Echo in the Canyon (2018)

Movie Info

General Info

Rating
PG-13
Run Time
1 hour 22 minutes

VP Content Ratings

Violence
0 / 10
Language
1 / 10
Sex / Nudity
2 / 10
Star Rating
★★★★

Relevant Quotes

My heart is steadfast, O God, my heart is steadfast;             I will sing and make melody.            Awake, my soul,Awake, O harp and lyre!            I will awake the dawn.
— Psalm 108:1-2

Movie Review

movie:
Andrew Slater

Reviewed by:
Rating:
4
On July 13, 2019
Last modified:July 13, 2019

Summary:

Chronicles the brief period in Laurel Canyon during the 1960s when a concentration of musicians created folk rock or the California Sound.

Host Jacob Dylan elicits music & comments from such guests as Tom Petty. (c) Greenwich Entertainment

Director/writer/producer Andrew Slater has assembled a galaxy of musicians and uses Grammy award-winning musician Jakob Dylan as his host, who mixes and plays with the original artists and joins with a second generation of musicians to demonstrate the timelessness of the songs. (Yes, Jakob is the son of superstar Bob Dylan.) Mr. Dylan is as adept at his intermingling with and interviewing the stars as he is at performing their songs. The title’s canyon is Laurel Canyon, just a few minutes drive from Hollywood. For a few brief years in the late 60s it was a bee hive of musical creativity, ample proof provided by the host of songs that we are treated to, constituting what became known as “The California Sound.”

Sharing their memories and songs of the era are Tom Petty, Brian Wilson, Eric Clapton, Ringo Starr, Stephen Stills, Roger McGuinn, Michelle Phillips, David Crosby, Graham Nash, Jackson Browne, John Sebastian, and Lou Adler. They and others for a brief period lived close to one another, dropping in to one another’s homes and playing together. They forged what was called folk rock, their influence reaching back east where Bob Dylan shocked folk song fans by switching from acoustic to electric guitar. From many the many interviews we see cross fertilization taking place, with the Beatles influenced greatly by the Byrds, even as the Byrds sought to be “the American Beatles.”. We are told that during the latter’s visit to England, they and the Beatles hung out together.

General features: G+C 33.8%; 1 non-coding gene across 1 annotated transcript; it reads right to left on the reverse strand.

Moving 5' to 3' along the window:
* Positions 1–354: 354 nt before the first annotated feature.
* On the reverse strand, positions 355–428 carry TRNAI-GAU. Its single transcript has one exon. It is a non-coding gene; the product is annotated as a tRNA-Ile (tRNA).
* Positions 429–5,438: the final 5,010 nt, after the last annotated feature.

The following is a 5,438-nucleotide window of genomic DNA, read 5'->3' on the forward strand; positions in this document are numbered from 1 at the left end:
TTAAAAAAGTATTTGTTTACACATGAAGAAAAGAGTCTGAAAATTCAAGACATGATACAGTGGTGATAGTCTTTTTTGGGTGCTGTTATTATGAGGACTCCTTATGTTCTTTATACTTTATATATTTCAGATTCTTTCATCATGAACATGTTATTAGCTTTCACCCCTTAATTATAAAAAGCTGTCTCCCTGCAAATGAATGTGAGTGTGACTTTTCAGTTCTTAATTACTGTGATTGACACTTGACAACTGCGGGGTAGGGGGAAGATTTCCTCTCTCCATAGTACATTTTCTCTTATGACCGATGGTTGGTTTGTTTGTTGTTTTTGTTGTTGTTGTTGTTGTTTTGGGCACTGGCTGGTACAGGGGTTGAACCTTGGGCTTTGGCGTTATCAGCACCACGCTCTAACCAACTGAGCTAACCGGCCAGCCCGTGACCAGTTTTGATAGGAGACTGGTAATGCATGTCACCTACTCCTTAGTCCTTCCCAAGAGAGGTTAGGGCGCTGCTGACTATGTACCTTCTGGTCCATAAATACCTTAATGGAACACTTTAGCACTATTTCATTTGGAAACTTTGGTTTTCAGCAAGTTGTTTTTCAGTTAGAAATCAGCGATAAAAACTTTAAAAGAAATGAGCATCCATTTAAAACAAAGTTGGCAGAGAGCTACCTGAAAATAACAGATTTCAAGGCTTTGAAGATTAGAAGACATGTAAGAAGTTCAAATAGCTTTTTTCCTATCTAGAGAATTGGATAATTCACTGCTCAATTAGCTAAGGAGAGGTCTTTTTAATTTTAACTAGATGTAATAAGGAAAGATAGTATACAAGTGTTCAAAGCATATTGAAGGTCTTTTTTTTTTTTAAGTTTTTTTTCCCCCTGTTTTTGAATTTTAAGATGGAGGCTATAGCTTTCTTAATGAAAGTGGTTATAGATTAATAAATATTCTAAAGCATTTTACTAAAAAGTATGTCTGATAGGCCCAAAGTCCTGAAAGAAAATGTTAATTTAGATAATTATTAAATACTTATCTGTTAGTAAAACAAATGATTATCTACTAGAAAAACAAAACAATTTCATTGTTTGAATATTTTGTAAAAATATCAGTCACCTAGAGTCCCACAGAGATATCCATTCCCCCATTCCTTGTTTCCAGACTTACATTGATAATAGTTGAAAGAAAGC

Jakob Dylan leads present day musicians in paying tribute to the songs. Scenes from a theatrical concert attended by an enthusiastic audience are intercut at frequent intervals. He is accompanied on stage by present day stars such as Beck, Fiona Apple, Norah Jones, Regina Spekto, Cat Star, and others. We also hear a number of times from Ringo Star.

What a delight that Andrew Slater was able to elicit so much from so many stars of the era. His having served as a music critic, manager, record producer, and the CEO of Capitol Music must have been a big help in securing the rights clearance for the music. The eclectic list of songs start with the folk “Turn, Turn, Turn” and “The Bells of Rhymney,” to “California Girls,” “California Dreaming,” “Dedicated to the One I Love,” “Monday, Monday,” Mr. Soul,” “Questions,” What’s Happening,” “Expected to Fly,” “Pet Sounds,” and such Beatles’ songs as “I Want to Hold Your Hand,” and “If I needed Someone.” And many more.

The film demonstrates well what a fertile period those brief years were. It also lightly touches on the music makers ‘drug use and their promiscuous sex. I started to write “of the times,” but realize that if we were dealing with the age of Mozart (and one interviewee compares Brian Wilson to that great classical composer), sex outside the bounds of marriage probably would have been as prevalent.

Although none of the talented musicians in director co-writer Andrew Slater’s documentary evoke Psalm 108, or are ever likely to, the same Spirit, I believe, inspired them all. (Not, of course, that the creators of the Psalms resorted to drugs or indulged in free sex, as did some of the canyon dwellers in the film.)The film leaves it up to viewers to make their own moral judgment on the artists’ personal lives, but enthusiastically invites us to revel in the music they produced. It is the latter that makes this an invitation worth accepting.

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Chronicles the brief period in Laurel Canyon during the 1960s when a concentration of musicians created folk rock or the California Sound.

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